Stan Lee arrives to the "Doctor Strange" World Premiere on October 20, 2016 in Hollywood, CA
Credit: DFree /

Stan Lee, the legendary creator of many of Marvel Comics' most enduring properties, has passed away at the age of 95.

Born Stanley Martin Lieber in 1922, the man who would later become known as Stan Lee began working in comics at the age of 18, when he was hired as an office assistant by his uncle Martin Goodman, owner of Marvel's predecessor Timely Comics. After writing his first story, a one-page text piece starring Captain America, Lieber, having assumed the pseudonym Stan Lee, quickly rose through the ranks - eventually becoming Editor-in-Chief of Timely when the comics market sank in the 1950's.

When DC Comics revived the superhero genre, long deemed unsavory and unprofitable, Lee was approached by Goodman to publish a comic book to compete with DC's Justice League of America. Frustrated with his job in comics and dreaming of an opportunity to express deeper ideas, Lee enlisted Jack Kirby, an artist who had worked for Timely and later Marvel intermittently for 20 years to help create the Fantastic Four, a team of bickering, familial heroes that broke almost every mold the superhero genre took for granted.

What followed was a flood of new characters from Marvel Comics, created by Lee in conjunction primarily with Kirby, but also artists such as Steve Ditko, Bill Everett, and Don Heck. Though debate has raged for years over the extent of Lee's involvement in the creation of these characters, Lee invented (or had a hand in creating) the Fantastic Four, the Avengers, the X-Men, Spider-Man, Daredevil, the Incredible Hulk, the Mighty Thor, and Iron Man, to name only a few.

Lee's work was characterized by a bombastic, melodramatic approach to storytelling. Working in the "Marvel method" (in which an artist drew pages based on Lee's plot, to be scripted by Lee after completion), Lee pushed for extremes in his stories, emphasizing the most beautiful women, the most heroic do-gooders, and the most menacing villains. And yet, Lee managed to turn the superhero into the superhuman, injecting the kind of realistic issues into his stories that his own readers dealt with on a daily basis. Lee's heroes had feet of clay, struggling to pay their mortgages, connect with their families, and find time to hold down steady jobs while simultaneously saving the world time and time again.

Lee's ego was as legendary as his imagination, leading to Lee popularizing the conception of comic creators as stars. He regularly peppered the credits of comic bookss he worked on with nicknames for the creators, such as Stan "The Man" Lee, Jack "King" Kirby, or "Jolly" John Romita. He developed a cult of personality as the mastermind and leader of Marvel's famous creative stable through his regular "Bullpen Bulletins," in which he addressed not only recent occurrences in Marvel's continuity, but also the antics of the cast of characters in the Marvel offices.

Despite all of this, the years after the "Marvel Age" of comics were marked with disagreements between Lee and his collaborators over the level of involvement Lee had in many stories. Artists like Kirby and Ditko in the wake of their respective fallings out with Marvel, maintained that they deserved more story credit for their work with Lee. Lee's own murky recollection of some events often fanned these disputes, though Lee maintained that Kirby, Ditko, and his other collaborators were treated as fairly as the realities of the publishing world allowed at the time.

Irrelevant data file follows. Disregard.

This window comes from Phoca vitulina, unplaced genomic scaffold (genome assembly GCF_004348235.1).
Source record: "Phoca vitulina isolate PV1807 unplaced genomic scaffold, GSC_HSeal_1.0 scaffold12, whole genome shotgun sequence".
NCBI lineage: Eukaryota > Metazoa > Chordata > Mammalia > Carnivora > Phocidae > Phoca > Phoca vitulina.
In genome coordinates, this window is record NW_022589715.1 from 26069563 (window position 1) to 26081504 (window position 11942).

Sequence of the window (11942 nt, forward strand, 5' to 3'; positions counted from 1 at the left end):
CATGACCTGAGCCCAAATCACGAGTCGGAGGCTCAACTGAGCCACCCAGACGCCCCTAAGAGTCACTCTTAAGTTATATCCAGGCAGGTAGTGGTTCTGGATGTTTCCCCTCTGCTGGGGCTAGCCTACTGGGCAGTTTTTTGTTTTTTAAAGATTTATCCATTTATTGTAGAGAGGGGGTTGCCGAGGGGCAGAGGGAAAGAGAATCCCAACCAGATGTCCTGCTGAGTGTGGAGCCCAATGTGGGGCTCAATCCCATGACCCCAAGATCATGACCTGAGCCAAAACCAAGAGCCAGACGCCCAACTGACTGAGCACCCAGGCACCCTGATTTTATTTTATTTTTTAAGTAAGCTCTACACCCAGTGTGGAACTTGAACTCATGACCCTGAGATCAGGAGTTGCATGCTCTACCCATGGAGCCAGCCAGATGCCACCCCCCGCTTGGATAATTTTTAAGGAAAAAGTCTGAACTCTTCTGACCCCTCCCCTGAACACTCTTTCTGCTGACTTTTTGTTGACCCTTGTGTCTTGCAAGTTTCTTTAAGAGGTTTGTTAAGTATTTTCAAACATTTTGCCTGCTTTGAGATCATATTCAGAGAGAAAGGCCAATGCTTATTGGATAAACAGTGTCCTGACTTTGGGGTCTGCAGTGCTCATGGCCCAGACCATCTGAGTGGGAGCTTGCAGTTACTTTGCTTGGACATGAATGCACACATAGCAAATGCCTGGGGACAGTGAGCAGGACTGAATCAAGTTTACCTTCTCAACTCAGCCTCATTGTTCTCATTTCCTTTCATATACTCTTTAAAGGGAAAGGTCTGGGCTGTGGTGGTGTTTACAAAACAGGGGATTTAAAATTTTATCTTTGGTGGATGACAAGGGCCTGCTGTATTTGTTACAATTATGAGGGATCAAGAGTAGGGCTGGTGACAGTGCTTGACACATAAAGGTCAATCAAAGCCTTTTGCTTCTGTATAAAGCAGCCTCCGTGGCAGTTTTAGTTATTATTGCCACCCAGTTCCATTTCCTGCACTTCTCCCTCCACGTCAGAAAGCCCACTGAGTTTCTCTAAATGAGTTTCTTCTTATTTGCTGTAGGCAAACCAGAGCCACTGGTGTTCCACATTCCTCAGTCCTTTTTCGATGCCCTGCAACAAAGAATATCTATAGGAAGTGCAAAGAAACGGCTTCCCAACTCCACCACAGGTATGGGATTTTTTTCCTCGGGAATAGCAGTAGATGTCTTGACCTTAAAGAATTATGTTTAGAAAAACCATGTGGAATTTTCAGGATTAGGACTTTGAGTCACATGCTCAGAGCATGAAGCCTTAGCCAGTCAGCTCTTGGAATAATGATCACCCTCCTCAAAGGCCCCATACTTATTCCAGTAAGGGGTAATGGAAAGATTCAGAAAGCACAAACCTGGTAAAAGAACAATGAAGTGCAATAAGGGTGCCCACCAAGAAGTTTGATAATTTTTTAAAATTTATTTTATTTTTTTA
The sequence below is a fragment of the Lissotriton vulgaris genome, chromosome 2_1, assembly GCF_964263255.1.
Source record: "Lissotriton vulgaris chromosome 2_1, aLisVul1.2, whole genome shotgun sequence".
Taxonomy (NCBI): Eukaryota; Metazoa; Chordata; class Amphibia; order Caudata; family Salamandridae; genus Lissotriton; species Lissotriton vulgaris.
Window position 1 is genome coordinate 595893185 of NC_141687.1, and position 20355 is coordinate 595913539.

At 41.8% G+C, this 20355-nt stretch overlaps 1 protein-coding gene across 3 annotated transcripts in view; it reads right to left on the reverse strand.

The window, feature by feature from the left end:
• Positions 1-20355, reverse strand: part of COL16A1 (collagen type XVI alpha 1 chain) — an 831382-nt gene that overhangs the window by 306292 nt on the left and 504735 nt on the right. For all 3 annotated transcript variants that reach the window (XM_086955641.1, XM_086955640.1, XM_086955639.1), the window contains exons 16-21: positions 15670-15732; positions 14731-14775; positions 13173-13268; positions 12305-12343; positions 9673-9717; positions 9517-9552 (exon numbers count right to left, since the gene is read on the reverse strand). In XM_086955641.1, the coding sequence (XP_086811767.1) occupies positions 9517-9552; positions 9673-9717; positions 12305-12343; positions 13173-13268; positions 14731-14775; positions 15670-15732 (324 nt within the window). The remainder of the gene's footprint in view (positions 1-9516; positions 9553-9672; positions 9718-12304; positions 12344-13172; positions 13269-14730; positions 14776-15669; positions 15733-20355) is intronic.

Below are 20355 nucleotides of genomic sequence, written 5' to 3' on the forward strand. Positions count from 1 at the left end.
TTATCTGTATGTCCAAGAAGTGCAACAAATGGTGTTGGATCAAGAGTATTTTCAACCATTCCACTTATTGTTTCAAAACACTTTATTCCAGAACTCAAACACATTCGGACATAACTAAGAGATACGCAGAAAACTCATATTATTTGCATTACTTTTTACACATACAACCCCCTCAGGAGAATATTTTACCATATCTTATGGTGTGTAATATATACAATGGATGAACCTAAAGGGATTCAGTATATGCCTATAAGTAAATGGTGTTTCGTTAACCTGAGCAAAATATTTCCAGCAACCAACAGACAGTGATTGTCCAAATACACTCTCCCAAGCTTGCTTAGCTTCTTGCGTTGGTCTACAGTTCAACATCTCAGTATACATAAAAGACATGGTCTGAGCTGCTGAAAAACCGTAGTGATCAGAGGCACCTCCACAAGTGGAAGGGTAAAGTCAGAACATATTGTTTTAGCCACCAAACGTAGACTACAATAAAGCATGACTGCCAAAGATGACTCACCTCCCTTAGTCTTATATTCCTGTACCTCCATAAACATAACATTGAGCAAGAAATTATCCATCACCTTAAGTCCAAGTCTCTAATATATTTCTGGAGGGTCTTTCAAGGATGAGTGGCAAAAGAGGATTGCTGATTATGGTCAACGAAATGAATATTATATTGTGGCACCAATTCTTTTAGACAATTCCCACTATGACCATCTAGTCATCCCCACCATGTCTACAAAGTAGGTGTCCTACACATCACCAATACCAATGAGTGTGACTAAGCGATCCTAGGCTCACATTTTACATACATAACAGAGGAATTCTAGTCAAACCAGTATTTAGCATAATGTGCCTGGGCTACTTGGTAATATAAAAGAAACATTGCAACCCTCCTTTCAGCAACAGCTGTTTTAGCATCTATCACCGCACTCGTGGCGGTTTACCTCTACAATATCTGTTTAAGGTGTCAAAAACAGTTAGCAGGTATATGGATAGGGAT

After his time as Marvel's Editor-In-Chief, a job he left in 1972, Lee remained the face of Marvel Comics, regularly appearing in the news, and on television as the spokesman for the characters he created and popularized. After a move from his native New York to Los Angeles, Lee also began a long campaign to translate his creations into other media, resulting in numerous cartoons and live action television shows, and, eventually, some of the most popular movies of all time.

Lee's later comic work was rarely with Marvel, though he did occasionally return to write special issues, usually starring his favorite characters, the Silver Surfer, and Spider-Man - and continued writing the syndicated Spider-Man newspaper strip for years before handing it over to his brother Larry Lieber.

Lee also spearheaded a short series of one-shots at DC Comics, Marvel's longtime rival, wherein he re-imagined their most prominent characters as his own creations. He also embarked on a series of self-starting comic ventures, such as POW!, and Stan Lee Media. Many of these resulted in lawsuits between Lee, Marvel, and the former executives of each of these companies

In July 2017, Lee’s wife Joan passed away, leaving Lee without his strongest advocate. As a result, Lee was allegedly subject to elder abuse and financial exploitation by former business partners. A restraining order earlier this year seemingly ended Lee’s exploitation.

Most fans, however, will remember Lee from his eternal presence as the “Amassador of Comics,” a role he filled with glee for over 50 years of Marvel Comics, with an eight decade career in the medium. Until his final days, Lee was a fixture of comic conventions, events, and appearances, greeting millions with a hearty “Excelsior!” well into his 90s. Lee even fulfilled his boyhood dreams of movie stardom, appearing in cameos in dozens of films based on Marvel Comics characters.

Inducted into the Will Eisner Hall of Fame in 1994, and the Jack Kirby Hall of Fame in 1995, Lee was one of comics' most legendary figures, having served not only as the creator of too many beloved characters to truly name them all, the comics and characters that Lee created endure to this day, inspiring and thrilling countless fans and comic readers around the world. 

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